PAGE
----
Sheep Canyon January 2014

This was our first time off-roading in the desert in our Toyota Corolla, so it was a pleasant surprise when we found that it handled the dirt roads amazingly well. Of course, it doesn’t have a lot of clearance, but I took a good look at the undercarriage to see where the vulnerable points were before we left, so I felt confident that we would avoid any major rock damage. Careful and slow driving (when warranted, where there is a profusion of rocks and declivities on the road) are the key to taking a passenger car safely into the desert.

We drove north out of Borrego Springs on DiGiorgio Road until the pavement ended and it became Coyote Canyon Road. This continued up Coyote Canyon for several miles. Amazingly, we were able to get the car beyond Third Crossing (we crossed the flowing Coyote Creek three times) which was a feat only my truck had done before. We were well-satisfied!

Our goal: To explore the South Fork of Sheep Canyon!

A large chockstone at the headwall above the palm grove in the South Fork of Sheep Canyon

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Wind Caves Nov 2012

Our friend Michela let it be known that she wanted to get into backpacking by asking me for advice on gear and where to go hiking. Well, gear advice is easy enough to make, so I made some. And then I offered to take her (and a guest) backpacking with Vicki and me, for training purposes (and for fun!).

If there’s one thing that I’ve learned over the years, it’s that it is very important that your friend have a good time on their first backpacking trip. You want good weather, a beautiful location, a relatively short hike with minimal elevation gain, tasty food, and pleasant company. In other words, the new hiker should have a great time. If they don’t, then they’ll never go backpacking again. It’s better to save that miserable rainy weekend when your tent blows down, your clothes are all wet, and the fire won’t light for another trip. Wait until they are addicted to backpacking before you try anything difficult. A tough hike that seems like a terrible ordeal while it’s happening can become a great story to tell afterward. But don’t try it with a newbie.

Now, when you’ve never been backpacking the choices of where to hike seem endlessly daunting. Luckily, at this time of year our choices had been limited by weather: It was freezing cold at night up in the mountains, especially at the higher elevations. So the obvious choice, if you live in Southern California, is the desert. And, since the Thanksgiving holiday weekend is the traditional start of Desert Season, we decided to join the rest of the off-roaders heading to Anza-Borrego Desert State Park. But still we were left with the question: Where exactly would we go? It’s a very big park. But the park is also mostly about driving. Off-road driving. Hiking in the park is only for when the path gets too narrow to drive on it. In fact, backpacking isn’t big in the desert, as water sources are rare, and you can only carry so much of it. Therefore, Vicki and I decided that a good backpacking trip for a newbie (and her guest) would be to go to the Wind Caves.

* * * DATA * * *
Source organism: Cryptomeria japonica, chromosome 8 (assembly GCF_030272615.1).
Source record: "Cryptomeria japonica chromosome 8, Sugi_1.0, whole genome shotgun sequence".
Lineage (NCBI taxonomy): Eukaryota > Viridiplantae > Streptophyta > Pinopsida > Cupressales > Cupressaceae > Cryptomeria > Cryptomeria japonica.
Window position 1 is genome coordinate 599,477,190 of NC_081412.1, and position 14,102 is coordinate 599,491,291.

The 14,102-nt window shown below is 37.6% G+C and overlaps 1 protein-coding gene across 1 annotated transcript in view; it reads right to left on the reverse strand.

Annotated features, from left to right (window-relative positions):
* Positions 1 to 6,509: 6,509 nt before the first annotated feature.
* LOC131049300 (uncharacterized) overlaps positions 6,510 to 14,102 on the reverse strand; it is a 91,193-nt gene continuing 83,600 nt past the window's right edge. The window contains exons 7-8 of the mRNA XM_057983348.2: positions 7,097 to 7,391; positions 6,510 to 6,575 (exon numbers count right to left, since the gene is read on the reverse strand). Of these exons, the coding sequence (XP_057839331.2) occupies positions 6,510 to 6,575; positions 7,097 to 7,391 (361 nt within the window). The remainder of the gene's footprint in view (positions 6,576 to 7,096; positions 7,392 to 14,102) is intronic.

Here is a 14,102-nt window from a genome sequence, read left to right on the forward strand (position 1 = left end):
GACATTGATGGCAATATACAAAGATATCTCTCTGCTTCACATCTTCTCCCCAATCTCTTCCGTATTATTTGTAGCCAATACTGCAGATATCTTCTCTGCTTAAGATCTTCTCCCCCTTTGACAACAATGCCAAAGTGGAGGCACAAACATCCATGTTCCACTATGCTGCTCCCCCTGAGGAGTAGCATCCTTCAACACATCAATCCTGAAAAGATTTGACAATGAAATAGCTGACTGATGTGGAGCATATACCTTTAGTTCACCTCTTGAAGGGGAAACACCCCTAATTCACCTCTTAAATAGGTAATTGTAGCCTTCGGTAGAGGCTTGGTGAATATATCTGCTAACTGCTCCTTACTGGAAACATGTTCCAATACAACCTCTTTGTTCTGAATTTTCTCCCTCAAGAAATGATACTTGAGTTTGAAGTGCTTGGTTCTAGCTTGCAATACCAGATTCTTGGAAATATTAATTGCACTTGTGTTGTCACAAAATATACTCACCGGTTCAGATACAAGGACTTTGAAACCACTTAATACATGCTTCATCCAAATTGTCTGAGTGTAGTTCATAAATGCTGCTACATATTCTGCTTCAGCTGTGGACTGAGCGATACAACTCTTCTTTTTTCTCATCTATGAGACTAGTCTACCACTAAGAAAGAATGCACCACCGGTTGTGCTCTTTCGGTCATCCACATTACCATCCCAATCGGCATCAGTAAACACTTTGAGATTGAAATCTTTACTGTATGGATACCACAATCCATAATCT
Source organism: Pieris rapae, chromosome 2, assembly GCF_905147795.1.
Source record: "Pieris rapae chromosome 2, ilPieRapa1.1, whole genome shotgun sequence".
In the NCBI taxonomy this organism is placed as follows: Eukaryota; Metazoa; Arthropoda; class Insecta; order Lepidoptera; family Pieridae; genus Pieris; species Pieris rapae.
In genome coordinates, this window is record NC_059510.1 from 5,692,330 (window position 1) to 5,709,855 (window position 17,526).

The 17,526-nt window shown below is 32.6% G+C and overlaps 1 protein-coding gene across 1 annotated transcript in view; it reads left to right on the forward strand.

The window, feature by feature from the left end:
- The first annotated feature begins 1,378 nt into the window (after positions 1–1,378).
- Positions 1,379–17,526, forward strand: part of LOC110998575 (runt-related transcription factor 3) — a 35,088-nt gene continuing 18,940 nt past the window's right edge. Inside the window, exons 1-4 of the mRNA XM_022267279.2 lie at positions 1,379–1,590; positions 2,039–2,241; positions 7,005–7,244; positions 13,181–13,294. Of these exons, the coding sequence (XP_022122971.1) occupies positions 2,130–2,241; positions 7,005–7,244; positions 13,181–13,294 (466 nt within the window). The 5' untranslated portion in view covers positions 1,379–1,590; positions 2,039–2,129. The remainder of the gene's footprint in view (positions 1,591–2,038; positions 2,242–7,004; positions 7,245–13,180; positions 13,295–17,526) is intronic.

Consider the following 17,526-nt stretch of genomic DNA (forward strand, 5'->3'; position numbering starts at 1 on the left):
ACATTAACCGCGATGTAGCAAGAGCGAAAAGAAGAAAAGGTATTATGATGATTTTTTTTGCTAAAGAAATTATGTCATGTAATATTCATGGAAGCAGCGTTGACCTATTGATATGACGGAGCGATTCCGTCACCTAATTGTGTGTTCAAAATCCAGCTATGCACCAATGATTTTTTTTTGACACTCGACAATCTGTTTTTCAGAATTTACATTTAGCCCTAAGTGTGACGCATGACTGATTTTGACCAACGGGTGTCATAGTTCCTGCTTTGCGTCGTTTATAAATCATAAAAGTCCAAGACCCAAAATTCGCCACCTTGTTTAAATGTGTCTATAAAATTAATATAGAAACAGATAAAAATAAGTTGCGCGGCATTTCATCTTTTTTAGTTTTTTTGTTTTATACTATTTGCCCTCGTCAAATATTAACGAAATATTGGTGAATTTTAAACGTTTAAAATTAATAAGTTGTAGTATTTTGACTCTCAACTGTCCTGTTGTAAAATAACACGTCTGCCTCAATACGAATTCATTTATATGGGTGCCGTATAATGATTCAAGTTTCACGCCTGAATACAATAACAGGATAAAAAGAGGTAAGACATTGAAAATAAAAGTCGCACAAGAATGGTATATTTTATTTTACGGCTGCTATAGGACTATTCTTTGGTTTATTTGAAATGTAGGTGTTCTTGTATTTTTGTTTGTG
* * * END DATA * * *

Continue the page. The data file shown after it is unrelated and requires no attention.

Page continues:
Sunset Silhouettes at the Wind Caves in Anza-Borrego Desert State Park

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Sheep Canyon January 2012

We took advantage of some mild weather to explore Sheep Canyon in Anza-Borrego Desert State Park. We drove our old truck northwest out of Borrego Springs into the desert about as far as we could drive it on Coyote Canyon Road (a dirt road), to a point just beyond Third Crossing. We took the truck because there were six of us on this trip and all of us and our gear fit inside nicely (we never could have fit all of them, even without backpacks, in our old Saturn).

After that, we backpacked out to Sheep Canyon for two relaxing nights in the Desert!

Lots of nice quiet pools in Sheep Canyon in the Anza-Borrego Desert

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Granite Mountain November 2011

We did a Thanksgiving weekend bushwhack hike up Granite Mountain in Anza-Borrego Desert State Park. Like fools, we decided to try a “new” route, not listed in the usual places on the internet, such as summitpost. The “standard route” as reported on SP is the same route that the late Jerry Schad listed in his guidebook, “Afoot and Afield in San Diego County.” This is also the route that the Sierra Club consistently uses as it escorts its members up the mountain via guided tour. In fact, nearly all the websites that I searched blatantly plagiarized Schad’s original description of the route. For shame! We would have none of that. There would be no tame, well-trodden, so-called “bushwhacks” for us. We’d try another route to the summit, even if it took us all day. And it did! Not that we wanted it to…